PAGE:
Reclaiming the Crone

THE ARCHETYPE OF THE CRONE originates in 30,000 – 10,000 B.C.E., when she was revered in ancient cultures as the Great Mother who ruled over birth, death, and rebirth. With the rise of patriarchy, her archetypal and mystical primacy was overridden by male deities. Impossible to quash, the goddess figure reemerged split into three roles: Maiden, Mother, and Crone, the elder woman wisdom figure. Until recent times, the Crone has been the least acknowledged of the archetypes in the world because of her innate power and unwillingness to capitulate into patriarchal norms and social expectations. Hence, older women have been envisaged as ugly and troublesome, and pejoratively called crone, witch, hag, harpy, harridan, battle-axe, scold, bitch, shrew, etc. 
In Behold, the character of Lilith, “the all-Seeing, all-Knowing Spirit of the Cosmos,” reclaims the original nomenclature of Crone to give the name the kudos and respect that elder wise women (and all women) so rightly deserve, and in doing so, offer a new way of Being in the World.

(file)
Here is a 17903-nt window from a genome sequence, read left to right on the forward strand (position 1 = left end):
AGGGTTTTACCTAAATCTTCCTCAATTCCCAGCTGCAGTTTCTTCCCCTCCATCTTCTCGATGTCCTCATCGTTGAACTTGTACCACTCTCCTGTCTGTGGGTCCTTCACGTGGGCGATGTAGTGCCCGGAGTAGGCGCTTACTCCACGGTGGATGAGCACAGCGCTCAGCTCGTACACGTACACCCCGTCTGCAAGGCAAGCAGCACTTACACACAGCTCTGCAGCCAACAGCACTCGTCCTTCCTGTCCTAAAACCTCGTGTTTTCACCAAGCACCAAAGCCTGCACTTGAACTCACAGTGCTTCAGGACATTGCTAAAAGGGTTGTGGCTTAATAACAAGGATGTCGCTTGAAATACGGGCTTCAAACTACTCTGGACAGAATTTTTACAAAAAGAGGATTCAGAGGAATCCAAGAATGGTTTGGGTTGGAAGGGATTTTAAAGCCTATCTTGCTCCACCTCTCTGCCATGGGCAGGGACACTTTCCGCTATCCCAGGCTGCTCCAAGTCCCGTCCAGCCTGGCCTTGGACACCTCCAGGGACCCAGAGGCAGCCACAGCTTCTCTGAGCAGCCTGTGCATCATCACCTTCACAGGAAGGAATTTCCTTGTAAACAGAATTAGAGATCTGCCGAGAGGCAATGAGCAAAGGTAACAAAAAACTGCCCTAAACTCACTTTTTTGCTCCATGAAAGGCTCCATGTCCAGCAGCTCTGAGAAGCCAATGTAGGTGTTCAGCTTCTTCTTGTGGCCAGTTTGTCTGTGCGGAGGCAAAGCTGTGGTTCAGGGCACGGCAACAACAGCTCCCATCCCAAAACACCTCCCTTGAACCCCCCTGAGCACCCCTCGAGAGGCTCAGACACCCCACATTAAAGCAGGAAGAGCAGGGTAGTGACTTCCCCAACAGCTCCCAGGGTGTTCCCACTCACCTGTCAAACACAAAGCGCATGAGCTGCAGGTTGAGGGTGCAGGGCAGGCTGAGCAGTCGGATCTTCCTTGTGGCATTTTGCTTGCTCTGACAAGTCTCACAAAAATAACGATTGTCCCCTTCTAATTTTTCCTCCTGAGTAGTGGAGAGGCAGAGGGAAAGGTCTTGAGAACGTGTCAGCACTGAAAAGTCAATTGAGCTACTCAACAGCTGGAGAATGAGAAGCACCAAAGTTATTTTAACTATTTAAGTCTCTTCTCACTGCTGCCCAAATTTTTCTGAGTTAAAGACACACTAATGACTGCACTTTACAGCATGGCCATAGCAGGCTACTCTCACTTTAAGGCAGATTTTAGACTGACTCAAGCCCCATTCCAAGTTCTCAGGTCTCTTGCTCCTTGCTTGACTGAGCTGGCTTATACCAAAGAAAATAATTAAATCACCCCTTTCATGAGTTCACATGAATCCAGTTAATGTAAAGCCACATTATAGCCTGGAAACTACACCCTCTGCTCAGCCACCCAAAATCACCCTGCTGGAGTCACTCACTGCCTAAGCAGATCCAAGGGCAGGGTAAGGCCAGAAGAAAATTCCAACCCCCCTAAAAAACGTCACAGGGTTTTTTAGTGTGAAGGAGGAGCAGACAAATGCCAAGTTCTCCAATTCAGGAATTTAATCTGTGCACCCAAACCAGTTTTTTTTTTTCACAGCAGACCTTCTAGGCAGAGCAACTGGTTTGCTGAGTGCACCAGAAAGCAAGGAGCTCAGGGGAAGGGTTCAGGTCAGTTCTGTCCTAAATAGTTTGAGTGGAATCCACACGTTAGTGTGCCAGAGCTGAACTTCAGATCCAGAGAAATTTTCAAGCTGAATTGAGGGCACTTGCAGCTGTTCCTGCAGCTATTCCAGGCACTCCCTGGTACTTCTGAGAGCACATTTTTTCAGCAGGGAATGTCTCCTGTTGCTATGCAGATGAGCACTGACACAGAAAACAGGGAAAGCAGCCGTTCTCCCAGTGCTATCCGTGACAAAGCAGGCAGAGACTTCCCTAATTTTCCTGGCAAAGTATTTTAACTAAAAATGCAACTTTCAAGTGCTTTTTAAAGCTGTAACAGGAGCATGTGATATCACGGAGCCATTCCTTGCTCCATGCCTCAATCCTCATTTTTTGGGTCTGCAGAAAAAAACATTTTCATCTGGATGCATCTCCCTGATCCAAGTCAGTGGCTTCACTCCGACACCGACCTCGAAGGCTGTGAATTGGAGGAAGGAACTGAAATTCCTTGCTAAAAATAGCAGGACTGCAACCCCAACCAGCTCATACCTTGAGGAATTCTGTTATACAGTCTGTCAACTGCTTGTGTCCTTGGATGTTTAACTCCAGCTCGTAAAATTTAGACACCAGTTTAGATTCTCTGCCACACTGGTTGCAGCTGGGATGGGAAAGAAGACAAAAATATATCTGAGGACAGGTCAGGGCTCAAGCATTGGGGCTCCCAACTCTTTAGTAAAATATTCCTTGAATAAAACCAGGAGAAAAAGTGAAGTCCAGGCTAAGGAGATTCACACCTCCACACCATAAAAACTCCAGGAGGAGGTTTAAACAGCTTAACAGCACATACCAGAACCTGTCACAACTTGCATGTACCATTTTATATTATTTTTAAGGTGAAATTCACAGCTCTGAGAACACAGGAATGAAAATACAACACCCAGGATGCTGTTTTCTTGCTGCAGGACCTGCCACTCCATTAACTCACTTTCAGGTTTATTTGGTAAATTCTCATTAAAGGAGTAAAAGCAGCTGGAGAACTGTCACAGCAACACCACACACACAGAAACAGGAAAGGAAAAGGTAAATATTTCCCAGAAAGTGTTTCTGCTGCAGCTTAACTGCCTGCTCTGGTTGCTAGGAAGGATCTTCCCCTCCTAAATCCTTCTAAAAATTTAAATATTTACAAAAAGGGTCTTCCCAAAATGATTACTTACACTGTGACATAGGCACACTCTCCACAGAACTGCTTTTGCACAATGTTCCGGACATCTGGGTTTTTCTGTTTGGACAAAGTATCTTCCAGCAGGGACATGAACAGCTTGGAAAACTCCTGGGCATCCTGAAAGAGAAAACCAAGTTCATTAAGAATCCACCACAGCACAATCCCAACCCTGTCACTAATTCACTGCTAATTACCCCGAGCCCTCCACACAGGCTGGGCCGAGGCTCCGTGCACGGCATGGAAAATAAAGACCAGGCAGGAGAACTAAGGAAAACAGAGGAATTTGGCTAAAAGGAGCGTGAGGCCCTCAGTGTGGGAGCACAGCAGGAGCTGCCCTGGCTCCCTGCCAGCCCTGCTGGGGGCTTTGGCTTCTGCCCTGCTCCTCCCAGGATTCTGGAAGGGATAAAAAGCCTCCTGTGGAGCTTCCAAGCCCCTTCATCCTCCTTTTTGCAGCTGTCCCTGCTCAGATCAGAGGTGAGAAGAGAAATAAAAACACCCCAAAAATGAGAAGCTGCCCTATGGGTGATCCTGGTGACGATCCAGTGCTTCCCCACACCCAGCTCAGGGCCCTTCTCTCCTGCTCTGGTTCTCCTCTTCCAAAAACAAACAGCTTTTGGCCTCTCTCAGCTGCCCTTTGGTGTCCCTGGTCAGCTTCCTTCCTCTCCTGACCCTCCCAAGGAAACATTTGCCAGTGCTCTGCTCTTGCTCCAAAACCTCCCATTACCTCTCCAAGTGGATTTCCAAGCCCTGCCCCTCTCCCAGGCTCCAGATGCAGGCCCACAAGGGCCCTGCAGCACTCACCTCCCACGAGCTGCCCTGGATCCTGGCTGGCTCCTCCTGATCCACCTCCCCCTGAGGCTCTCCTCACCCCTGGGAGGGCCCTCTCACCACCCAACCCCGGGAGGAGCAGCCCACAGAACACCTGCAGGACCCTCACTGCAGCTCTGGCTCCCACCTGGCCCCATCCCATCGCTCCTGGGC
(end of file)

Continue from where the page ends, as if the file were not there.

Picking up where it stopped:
“The Crone in a woman is that part of her psyche that is not identified with any relationship nor
confined by any bond. She infuses an intrinsic sense of self-worth, of autonomy, into the role of
virgin and mother and gives women the strength to stand in their own creative experience.”
(Marion Woodman, Dancing in the Flames)